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Rachel Karchin, PhD

Rachel Karchin
Research Interests: Genetic variation, somatic mutations, tumor evolution, computational immuno-oncology
Lab Website: Karchin Lab
Research Interests

Research Interests

Rachel Karchin, the William R. Brody Faculty Scholar for the Whiting School of Engineering from 2013 to 2019, is a leading translational computational biologist. She develops novel algorithms and software to analyze genomic data and interpret its impact on cancer, the immune system, and tumor evolution.

As a core member of the Johns Hopkins University Institute for Computational Medicine, Karchin has created leading-edge tools to interpret genomic variants, identify cancer drivers, and model multivariate biomarkers of cancer prognosis and of tumor evolution. An international team of cancer geneticists, gastroenterologists, and surgeons recently published a new clinical protocol, which offers substantial improvements over the current standard of care for pancreatic cyst patients, based on her lab’s innovative Multivariate Organization of Combinatorial Alterations (MOCA) algorithm that integrates clinical, imaging, and genetic biomarkers into interpretable classifiers for clinical decision making.

Karchin’s contributions to the field are extensive. Fifteen years ago, she was among the first to apply computational statistical learning algorithms to the problem of predicting variant pathogenicity—now a standard practice in bioinformatics. Additionally, she helped to pioneer statistical learning methods to infer the importance of variants of uncertain significance in the BRCA1 and BRCA2 genes in support of genetic counseling of individuals being evaluated for hereditary breast and ovarian cancer.

A co-holder of multiple current or pending patents and software licenses, Karchin led the mutation modeling and analysis team for some of the first whole-exome sequencing studies of tumors at the Sidney Kimmel Cancer Center, Johns Hopkins University School of Medicine. Her team developed CHASM, the first widely used statistical learning method to predict somatic driver missense mutations in tumors and, subsequently, used in numerous cancer sequencing studies. Her team’s CRAVAT variant interpretation decision support framework is widely used by genomics researchers, with an open source version OpenCRAVAT introduced in 2019.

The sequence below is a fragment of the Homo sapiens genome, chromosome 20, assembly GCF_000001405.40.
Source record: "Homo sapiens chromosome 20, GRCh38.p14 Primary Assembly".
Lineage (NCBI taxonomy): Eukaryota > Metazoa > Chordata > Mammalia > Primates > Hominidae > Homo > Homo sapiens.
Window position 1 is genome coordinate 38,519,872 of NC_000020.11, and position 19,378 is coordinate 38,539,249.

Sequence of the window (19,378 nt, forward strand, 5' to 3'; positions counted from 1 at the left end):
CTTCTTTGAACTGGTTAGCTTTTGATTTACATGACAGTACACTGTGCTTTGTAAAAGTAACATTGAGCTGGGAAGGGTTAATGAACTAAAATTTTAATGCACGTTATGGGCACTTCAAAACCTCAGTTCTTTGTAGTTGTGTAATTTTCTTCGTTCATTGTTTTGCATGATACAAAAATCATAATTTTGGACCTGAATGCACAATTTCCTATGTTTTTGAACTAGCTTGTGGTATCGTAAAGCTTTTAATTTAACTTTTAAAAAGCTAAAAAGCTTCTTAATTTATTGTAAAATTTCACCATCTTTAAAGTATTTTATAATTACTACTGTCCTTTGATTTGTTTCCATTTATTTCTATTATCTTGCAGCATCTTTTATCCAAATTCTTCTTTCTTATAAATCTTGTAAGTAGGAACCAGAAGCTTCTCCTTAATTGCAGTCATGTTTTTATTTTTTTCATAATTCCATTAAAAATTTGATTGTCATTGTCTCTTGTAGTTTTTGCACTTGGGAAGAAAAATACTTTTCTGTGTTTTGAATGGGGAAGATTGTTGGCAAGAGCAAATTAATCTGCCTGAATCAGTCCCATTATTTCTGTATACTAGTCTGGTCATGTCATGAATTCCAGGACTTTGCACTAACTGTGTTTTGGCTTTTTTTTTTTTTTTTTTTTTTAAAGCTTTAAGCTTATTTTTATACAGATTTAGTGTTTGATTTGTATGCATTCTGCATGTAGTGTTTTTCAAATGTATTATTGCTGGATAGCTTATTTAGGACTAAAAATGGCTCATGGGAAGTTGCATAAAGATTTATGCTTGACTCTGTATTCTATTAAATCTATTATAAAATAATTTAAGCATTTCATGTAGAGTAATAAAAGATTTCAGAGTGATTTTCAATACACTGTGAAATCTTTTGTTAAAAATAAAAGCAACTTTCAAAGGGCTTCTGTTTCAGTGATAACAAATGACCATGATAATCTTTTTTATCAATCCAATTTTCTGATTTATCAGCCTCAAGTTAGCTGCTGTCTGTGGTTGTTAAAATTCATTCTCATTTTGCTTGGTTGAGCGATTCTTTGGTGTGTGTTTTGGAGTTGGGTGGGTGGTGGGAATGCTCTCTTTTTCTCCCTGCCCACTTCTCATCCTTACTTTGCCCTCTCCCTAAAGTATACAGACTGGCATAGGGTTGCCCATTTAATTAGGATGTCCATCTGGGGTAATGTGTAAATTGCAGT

Karchin holds joint appointments in Johns Hopkins’ Department of Computer Science and the Department of Oncology, and is a member of the Cancer Biology Program and of the Multidisciplinary Pancreatic Cyst Team, both with the Kimmel Cancer Center. Since 2007, she has been an affiliate member for the McKusick-Nathans Institute of Genetic Medicine at the Johns Hopkins School of Medicine. Karchin co-led The Cancer Genome Atlas (TCGA) PanCan Atlas Essential Genes and Drivers Analysis Working Group (2017-2018).

Inducted in 2017 into the College of Fellows of the American Institute for Medical and Biological Engineering, Karchin was a recipient of a National Science Foundation CAREER Award in 2008. She is a member of the International Society for Computational Biology, American Association for the Advancement of Science, American Society of Human Genetics, American Association for Cancer Research, Society for Immunotherapy of Cancer, and American Institute for Medical and Biological Engineering. She currently serves on the editorial boards of Human Mutation, Human Genetics, and PLoS Computational Biology and on numerous review groups. Among the advisory boards on which she currently serves are the ClinGen Sequence Variant Interpretation Group, the Critical Assessment of Genome Interpretation organization, and the Human Genome Variation Society, of which she is on the board of Directors.

A frequent conference speaker, session chair, and workshop leader, Karchin co-chaired the May 2019 RECOMB satellite meeting on Cancer Computational Biology and chaired the Gordon Research Conference on Human Genetic Variation & Disease (2016-2018). Additional conference leadership includes her role as vice chair of the Gordon Research Conference on Human Single Nucleotide Polymorphisms and Disease (2014-2016) and symposium co-chair of the Cancer Computational Biology, American Association of Cancer Research 2017 meeting.

She received a BS in Computer Engineering (1998) and MS (2000) and PhD (2003) in Computer Science from the University of California, Santa Cruz, and completed her postdoctoral work at the University of California, San Francisco in the Department of Biopharmaceutical Sciences.

Titles & Affiliations


  • Professor, Biomedical Engineering
  • Professor, Oncology
  • Professor, Computer Science
  • Academic Program Co-Director, Biomedical Engineering PhD Program

Affiliated Centers & Institutes



  • PhD, Computer Science, University of California, Santa Cruz, 2003
  • MS, Computer Science, University of California, Santa Cruz, 2000
  • BS, Computer Engineering, University of California, Santa Cruz, 1998
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